Lisa Kimmel, General Manager at Edelman’s Toronto office, said that in an employee satisfaction survey after the campaign, 82 per cent of staff were interested in working for companies who support causes that are important to them.
This suggests that companies can retain talent by participating in initiatives that contribute to the community in a concrete fashion. The finding provides added motivation for companies to engage in CSR initiatives that are genuine and achieve lasting impacts on the ground.
In communicating their success stories, practitioners used business metrics and terminology.
Other firms focus resources towards addressing social or environmental issues over an ongoing period of time. Canadian Tire Jumpstart Charities President Dan Thompson emphasized the importance for companies to establish a “social territory” in the CSR space and to be “laser-focused” on it. Jumpstart provides organized and recreational sports opportunities to disadvantaged youth in Canada. He added how such a focus can create brand as well as shareholder value for organizations.
There is evidence of Jumpstart’s brand awareness helping Canadian Tire’s bottom line. “Our cause proposition is getting so strong that when consumers see a hangtag and that a percentage of proceeds is going to the charity, they buy more,” says Thompson.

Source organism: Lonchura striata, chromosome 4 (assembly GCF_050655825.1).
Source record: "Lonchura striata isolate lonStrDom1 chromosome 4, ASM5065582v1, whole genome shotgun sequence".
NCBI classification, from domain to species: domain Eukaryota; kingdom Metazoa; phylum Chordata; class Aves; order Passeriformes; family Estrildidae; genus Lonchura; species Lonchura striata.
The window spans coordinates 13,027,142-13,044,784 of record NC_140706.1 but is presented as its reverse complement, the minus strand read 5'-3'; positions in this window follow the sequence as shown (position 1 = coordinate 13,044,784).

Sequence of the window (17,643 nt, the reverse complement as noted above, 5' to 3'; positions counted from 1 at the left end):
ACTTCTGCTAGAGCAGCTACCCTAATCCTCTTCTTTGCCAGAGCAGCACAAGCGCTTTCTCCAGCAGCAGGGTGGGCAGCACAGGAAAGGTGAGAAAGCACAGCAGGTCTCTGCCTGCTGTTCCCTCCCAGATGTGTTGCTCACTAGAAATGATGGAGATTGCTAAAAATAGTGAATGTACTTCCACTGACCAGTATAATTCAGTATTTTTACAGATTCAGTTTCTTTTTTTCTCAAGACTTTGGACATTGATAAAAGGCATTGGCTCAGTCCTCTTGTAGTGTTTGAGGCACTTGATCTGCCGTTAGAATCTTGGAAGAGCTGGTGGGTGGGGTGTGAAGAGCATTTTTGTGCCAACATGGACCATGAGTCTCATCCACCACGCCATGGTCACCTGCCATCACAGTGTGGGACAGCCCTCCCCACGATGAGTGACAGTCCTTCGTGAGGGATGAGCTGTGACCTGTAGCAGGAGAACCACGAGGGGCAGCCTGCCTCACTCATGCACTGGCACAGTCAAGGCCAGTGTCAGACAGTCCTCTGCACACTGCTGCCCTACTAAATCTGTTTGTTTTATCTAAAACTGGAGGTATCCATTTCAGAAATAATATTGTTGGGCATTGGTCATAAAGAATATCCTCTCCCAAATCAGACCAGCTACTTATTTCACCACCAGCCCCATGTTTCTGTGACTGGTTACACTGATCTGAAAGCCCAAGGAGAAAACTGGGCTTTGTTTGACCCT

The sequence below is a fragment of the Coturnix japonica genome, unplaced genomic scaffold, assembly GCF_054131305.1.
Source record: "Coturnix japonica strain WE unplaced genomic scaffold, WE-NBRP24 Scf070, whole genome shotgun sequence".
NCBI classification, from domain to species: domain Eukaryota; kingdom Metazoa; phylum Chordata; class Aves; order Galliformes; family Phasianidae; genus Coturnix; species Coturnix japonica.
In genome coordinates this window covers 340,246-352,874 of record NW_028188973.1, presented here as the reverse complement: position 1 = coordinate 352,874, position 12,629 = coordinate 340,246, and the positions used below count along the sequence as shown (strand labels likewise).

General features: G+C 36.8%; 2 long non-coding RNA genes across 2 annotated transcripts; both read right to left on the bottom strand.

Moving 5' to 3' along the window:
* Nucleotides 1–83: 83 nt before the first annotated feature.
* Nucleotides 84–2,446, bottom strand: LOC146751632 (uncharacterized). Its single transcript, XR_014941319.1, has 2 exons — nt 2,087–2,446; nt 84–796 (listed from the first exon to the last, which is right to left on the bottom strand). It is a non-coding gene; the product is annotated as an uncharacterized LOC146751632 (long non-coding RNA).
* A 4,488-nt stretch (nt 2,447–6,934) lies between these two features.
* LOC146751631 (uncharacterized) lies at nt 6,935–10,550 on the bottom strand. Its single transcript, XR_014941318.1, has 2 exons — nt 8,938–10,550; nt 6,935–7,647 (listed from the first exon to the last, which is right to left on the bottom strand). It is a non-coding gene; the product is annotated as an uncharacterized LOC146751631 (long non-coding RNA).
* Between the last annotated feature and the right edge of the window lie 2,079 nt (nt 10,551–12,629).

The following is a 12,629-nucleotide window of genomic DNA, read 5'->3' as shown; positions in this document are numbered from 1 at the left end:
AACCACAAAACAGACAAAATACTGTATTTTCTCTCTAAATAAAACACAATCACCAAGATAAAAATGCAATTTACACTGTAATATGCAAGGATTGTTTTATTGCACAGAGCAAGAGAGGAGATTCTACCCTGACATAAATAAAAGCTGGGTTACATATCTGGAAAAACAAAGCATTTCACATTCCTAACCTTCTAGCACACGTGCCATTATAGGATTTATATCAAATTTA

He pointed out a case where a bicycle with a Jumpstart hangtag sold 38 per cent more than the previous year when it didn’t have any charity association. “Consumers won’t pay any more, but all things being equal they will buy your product. So, you will sell more volume,” Thompson added.
Fifth Town Artisan Cheese Co., a goat, sheep and cow milk dairy in Ontario’s Prince Edward County, stood out at the event as a social enterprise that is trying to lead by example in its mission and operations. It has the twin goals of demonstrating an example of sustainable prosperity through small-scale farming and employing people from all walks of life.
Its General Manager, Petra Cooper, wants to change the way Canadians think about food, framing it as a “cultural product.” She points out how Canada has historically not thought of itself as having a food culture and the potential for its promotion to attract tourism and foster a sense of heritage. “I think Canada loses an opportunity to market itself as a food destination by not cultivating those small enterprises,”she said.